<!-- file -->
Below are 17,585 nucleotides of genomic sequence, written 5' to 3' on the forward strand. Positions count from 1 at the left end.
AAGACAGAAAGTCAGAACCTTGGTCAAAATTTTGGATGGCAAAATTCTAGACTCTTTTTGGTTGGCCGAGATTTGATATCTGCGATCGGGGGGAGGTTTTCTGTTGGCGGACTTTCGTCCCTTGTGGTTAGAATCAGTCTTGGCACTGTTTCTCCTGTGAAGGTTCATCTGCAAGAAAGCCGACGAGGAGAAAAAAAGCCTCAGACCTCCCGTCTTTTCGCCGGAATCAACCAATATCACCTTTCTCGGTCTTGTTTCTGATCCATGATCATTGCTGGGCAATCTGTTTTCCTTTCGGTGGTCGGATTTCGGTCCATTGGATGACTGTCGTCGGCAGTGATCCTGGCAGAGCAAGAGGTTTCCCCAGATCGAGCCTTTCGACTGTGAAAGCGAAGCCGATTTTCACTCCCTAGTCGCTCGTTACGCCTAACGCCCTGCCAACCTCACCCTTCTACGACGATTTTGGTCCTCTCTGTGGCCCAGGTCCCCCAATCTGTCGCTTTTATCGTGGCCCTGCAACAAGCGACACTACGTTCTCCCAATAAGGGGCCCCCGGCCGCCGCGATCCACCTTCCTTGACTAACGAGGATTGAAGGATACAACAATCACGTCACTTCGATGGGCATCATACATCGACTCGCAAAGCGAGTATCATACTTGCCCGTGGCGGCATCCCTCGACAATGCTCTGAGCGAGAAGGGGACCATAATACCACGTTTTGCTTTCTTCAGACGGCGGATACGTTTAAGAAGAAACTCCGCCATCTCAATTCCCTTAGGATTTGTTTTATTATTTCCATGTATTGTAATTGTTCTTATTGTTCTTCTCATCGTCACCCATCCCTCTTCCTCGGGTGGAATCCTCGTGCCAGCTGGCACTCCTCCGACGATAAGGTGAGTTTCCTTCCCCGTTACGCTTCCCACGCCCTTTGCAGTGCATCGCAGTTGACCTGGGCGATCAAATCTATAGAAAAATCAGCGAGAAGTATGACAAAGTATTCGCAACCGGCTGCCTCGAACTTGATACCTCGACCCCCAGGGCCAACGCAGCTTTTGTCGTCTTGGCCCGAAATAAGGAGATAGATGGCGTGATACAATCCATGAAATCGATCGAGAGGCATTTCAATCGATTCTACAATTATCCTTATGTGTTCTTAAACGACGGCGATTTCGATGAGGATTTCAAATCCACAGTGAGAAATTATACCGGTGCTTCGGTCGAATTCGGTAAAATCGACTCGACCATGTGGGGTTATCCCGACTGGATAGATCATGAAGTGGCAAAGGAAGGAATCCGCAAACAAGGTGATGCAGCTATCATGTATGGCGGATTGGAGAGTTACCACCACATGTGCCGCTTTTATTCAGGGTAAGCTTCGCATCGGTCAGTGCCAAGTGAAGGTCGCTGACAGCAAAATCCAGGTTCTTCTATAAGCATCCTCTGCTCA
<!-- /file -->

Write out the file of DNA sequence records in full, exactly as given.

Below are 17,585 nucleotides of genomic sequence, written 5' to 3' on the forward strand. Positions count from 1 at the left end.
AAGACAGAAAGTCAGAACCTTGGTCAAAATTTTGGATGGCAAAATTCTAGACTCTTTTTGGTTGGCCGAGATTTGATATCTGCGATCGGGGGGAGGTTTTCTGTTGGCGGACTTTCGTCCCTTGTGGTTAGAATCAGTCTTGGCACTGTTTCTCCTGTGAAGGTTCATCTGCAAGAAAGCCGACGAGGAGAAAAAAAGCCTCAGACCTCCCGTCTTTTCGCCGGAATCAACCAATATCACCTTTCTCGGTCTTGTTTCTGATCCATGATCATTGCTGGGCAATCTGTTTTCCTTTCGGTGGTCGGATTTCGGTCCATTGGATGACTGTCGTCGGCAGTGATCCTGGCAGAGCAAGAGGTTTCCCCAGATCGAGCCTTTCGACTGTGAAAGCGAAGCCGATTTTCACTCCCTAGTCGCTCGTTACGCCTAACGCCCTGCCAACCTCACCCTTCTACGACGATTTTGGTCCTCTCTGTGGCCCAGGTCCCCCAATCTGTCGCTTTTATCGTGGCCCTGCAACAAGCGACACTACGTTCTCCCAATAAGGGGCCCCCGGCCGCCGCGATCCACCTTCCTTGACTAACGAGGATTGAAGGATACAACAATCACGTCACTTCGATGGGCATCATACATCGACTCGCAAAGCGAGTATCATACTTGCCCGTGGCGGCATCCCTCGACAATGCTCTGAGCGAGAAGGGGACCATAATACCACGTTTTGCTTTCTTCAGACGGCGGATACGTTTAAGAAGAAACTCCGCCATCTCAATTCCCTTAGGATTTGTTTTATTATTTCCATGTATTGTAATTGTTCTTATTGTTCTTCTCATCGTCACCCATCCCTCTTCCTCGGGTGGAATCCTCGTGCCAGCTGGCACTCCTCCGACGATAAGGTGAGTTTCCTTCCCCGTTACGCTTCCCACGCCCTTTGCAGTGCATCGCAGTTGACCTGGGCGATCAAATCTATAGAAAAATCAGCGAGAAGTATGACAAAGTATTCGCAACCGGCTGCCTCGAACTTGATACCTCGACCCCCAGGGCCAACGCAGCTTTTGTCGTCTTGGCCCGAAATAAGGAGATAGATGGCGTGATACAATCCATGAAATCGATCGAGAGGCATTTCAATCGATTCTACAATTATCCTTATGTGTTCTTAAACGACGGCGATTTCGATGAGGATTTCAAATCCACAGTGAGAAATTATACCGGTGCTTCGGTCGAATTCGGTAAAATCGACTCGACCATGTGGGGTTATCCCGACTGGATAGATCATGAAGTGGCAAAGGAAGGAATCCGCAAACAAGGTGATGCAGCTATCATGTATGGCGGATTGGAGAGTTACCACCACATGTGCCGCTTTTATTCAGGGTAAGCTTCGCATCGGTCAGTGCCAAGTGAAGGTCGCTGACAGCAAAATCCAGGTTCTTCTATAAGCATCCTCTGCTCA